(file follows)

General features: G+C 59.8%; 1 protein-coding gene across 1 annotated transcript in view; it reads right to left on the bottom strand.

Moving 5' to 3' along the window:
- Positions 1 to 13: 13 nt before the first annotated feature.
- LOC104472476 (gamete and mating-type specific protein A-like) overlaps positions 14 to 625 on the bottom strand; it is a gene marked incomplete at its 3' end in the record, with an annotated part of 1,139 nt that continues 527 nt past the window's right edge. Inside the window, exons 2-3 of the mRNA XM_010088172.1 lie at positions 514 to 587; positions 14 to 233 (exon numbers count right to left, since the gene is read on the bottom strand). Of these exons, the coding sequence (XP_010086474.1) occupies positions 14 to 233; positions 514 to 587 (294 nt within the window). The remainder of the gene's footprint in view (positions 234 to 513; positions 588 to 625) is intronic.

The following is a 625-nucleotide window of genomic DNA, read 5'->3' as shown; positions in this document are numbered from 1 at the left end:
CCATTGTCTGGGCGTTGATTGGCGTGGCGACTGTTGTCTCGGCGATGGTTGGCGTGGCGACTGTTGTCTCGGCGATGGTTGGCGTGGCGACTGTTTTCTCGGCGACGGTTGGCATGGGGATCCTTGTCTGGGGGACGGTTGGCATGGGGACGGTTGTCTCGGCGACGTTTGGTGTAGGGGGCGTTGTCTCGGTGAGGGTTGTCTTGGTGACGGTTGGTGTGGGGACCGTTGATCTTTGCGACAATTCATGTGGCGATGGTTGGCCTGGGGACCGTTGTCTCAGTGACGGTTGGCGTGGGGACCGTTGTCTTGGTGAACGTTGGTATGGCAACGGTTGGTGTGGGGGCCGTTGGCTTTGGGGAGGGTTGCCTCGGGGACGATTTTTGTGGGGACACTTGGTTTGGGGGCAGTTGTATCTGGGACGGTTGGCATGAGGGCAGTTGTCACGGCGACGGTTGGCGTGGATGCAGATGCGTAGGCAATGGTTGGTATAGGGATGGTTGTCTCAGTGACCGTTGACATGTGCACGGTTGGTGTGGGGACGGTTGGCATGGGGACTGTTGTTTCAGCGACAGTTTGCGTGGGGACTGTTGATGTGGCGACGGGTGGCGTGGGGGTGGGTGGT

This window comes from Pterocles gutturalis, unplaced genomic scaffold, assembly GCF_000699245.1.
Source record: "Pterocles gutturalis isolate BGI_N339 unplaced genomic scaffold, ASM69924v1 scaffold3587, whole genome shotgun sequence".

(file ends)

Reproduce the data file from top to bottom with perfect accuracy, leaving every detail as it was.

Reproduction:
General features: G+C 59.8%; 1 protein-coding gene across 1 annotated transcript in view; it reads right to left on the bottom strand.

Moving 5' to 3' along the window:
- Positions 1 to 13: 13 nt before the first annotated feature.
- LOC104472476 (gamete and mating-type specific protein A-like) overlaps positions 14 to 625 on the bottom strand; it is a gene marked incomplete at its 3' end in the record, with an annotated part of 1,139 nt that continues 527 nt past the window's right edge. Inside the window, exons 2-3 of the mRNA XM_010088172.1 lie at positions 514 to 587; positions 14 to 233 (exon numbers count right to left, since the gene is read on the bottom strand). Of these exons, the coding sequence (XP_010086474.1) occupies positions 14 to 233; positions 514 to 587 (294 nt within the window). The remainder of the gene's footprint in view (positions 234 to 513; positions 588 to 625) is intronic.

The following is a 625-nucleotide window of genomic DNA, read 5'->3' as shown; positions in this document are numbered from 1 at the left end:
CCATTGTCTGGGCGTTGATTGGCGTGGCGACTGTTGTCTCGGCGATGGTTGGCGTGGCGACTGTTGTCTCGGCGATGGTTGGCGTGGCGACTGTTTTCTCGGCGACGGTTGGCATGGGGATCCTTGTCTGGGGGACGGTTGGCATGGGGACGGTTGTCTCGGCGACGTTTGGTGTAGGGGGCGTTGTCTCGGTGAGGGTTGTCTTGGTGACGGTTGGTGTGGGGACCGTTGATCTTTGCGACAATTCATGTGGCGATGGTTGGCCTGGGGACCGTTGTCTCAGTGACGGTTGGCGTGGGGACCGTTGTCTTGGTGAACGTTGGTATGGCAACGGTTGGTGTGGGGGCCGTTGGCTTTGGGGAGGGTTGCCTCGGGGACGATTTTTGTGGGGACACTTGGTTTGGGGGCAGTTGTATCTGGGACGGTTGGCATGAGGGCAGTTGTCACGGCGACGGTTGGCGTGGATGCAGATGCGTAGGCAATGGTTGGTATAGGGATGGTTGTCTCAGTGACCGTTGACATGTGCACGGTTGGTGTGGGGACGGTTGGCATGGGGACTGTTGTTTCAGCGACAGTTTGCGTGGGGACTGTTGATGTGGCGACGGGTGGCGTGGGGGTGGGTGGT

This window comes from Pterocles gutturalis, unplaced genomic scaffold, assembly GCF_000699245.1.
Source record: "Pterocles gutturalis isolate BGI_N339 unplaced genomic scaffold, ASM69924v1 scaffold3587, whole genome shotgun sequence".